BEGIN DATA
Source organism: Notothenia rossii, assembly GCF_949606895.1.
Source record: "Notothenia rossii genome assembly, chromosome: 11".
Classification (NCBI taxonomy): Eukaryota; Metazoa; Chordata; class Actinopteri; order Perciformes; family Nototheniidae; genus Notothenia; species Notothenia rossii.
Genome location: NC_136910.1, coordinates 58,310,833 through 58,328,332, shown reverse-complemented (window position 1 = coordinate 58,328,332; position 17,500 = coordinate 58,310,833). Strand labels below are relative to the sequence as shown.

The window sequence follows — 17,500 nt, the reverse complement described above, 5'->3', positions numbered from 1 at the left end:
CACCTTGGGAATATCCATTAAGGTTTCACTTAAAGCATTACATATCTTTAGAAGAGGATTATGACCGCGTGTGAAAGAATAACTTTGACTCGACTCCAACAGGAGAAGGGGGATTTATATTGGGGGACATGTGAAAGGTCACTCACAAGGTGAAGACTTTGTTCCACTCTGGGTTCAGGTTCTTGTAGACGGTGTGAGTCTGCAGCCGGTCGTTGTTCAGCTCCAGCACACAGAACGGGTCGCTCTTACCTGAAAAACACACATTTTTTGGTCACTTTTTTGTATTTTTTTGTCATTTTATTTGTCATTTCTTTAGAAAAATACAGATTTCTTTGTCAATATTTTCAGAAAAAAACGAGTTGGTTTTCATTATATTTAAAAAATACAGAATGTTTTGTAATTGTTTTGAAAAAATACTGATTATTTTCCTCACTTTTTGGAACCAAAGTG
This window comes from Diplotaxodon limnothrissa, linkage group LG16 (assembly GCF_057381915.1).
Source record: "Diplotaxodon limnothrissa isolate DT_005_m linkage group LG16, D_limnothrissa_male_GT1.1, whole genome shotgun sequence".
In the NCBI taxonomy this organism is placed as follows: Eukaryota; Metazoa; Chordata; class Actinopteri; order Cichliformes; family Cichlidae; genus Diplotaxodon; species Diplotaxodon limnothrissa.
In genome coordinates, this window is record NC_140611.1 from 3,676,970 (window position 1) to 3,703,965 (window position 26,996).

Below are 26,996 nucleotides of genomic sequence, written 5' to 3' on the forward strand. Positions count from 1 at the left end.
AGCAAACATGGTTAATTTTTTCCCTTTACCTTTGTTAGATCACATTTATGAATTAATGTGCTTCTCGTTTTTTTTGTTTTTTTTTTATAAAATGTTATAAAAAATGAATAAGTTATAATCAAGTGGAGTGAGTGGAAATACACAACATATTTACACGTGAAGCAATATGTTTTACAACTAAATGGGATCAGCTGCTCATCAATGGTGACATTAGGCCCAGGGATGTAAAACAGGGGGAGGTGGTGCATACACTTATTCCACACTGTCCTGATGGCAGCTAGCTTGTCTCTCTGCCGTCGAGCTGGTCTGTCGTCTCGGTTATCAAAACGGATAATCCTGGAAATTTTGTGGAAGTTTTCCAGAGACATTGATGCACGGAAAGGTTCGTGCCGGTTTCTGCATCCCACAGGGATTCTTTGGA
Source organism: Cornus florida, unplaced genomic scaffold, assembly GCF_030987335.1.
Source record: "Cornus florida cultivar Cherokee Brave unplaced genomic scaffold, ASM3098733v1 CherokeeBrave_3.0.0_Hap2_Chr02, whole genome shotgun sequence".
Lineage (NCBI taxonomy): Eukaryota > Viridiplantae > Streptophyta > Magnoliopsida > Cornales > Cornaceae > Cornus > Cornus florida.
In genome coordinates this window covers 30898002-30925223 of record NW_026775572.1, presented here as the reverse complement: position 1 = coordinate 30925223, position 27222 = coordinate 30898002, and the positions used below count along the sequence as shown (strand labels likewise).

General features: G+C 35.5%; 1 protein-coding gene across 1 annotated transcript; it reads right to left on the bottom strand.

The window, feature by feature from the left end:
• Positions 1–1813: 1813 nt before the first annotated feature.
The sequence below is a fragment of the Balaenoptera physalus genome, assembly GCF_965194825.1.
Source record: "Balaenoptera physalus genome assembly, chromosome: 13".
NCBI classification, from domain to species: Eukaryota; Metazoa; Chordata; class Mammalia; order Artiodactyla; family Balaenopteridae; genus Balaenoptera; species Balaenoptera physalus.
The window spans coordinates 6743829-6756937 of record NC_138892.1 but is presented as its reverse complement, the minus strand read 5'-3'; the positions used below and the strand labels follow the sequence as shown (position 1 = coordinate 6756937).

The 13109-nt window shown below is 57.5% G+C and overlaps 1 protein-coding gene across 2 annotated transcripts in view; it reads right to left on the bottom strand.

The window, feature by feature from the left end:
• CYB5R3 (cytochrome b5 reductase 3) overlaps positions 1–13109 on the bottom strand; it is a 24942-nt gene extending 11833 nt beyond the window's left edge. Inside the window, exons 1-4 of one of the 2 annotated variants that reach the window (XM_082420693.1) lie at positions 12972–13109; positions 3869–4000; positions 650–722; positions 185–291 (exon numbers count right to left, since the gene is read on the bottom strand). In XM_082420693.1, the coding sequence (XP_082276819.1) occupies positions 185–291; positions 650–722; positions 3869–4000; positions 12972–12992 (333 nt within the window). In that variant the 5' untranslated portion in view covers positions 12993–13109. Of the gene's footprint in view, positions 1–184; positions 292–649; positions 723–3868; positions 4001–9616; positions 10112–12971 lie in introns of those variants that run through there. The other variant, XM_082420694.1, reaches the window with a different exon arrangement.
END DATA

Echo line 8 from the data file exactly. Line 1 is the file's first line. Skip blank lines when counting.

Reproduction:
Source record: "Diplotaxodon limnothrissa isolate DT_005_m linkage group LG16, D_limnothrissa_male_GT1.1, whole genome shotgun sequence".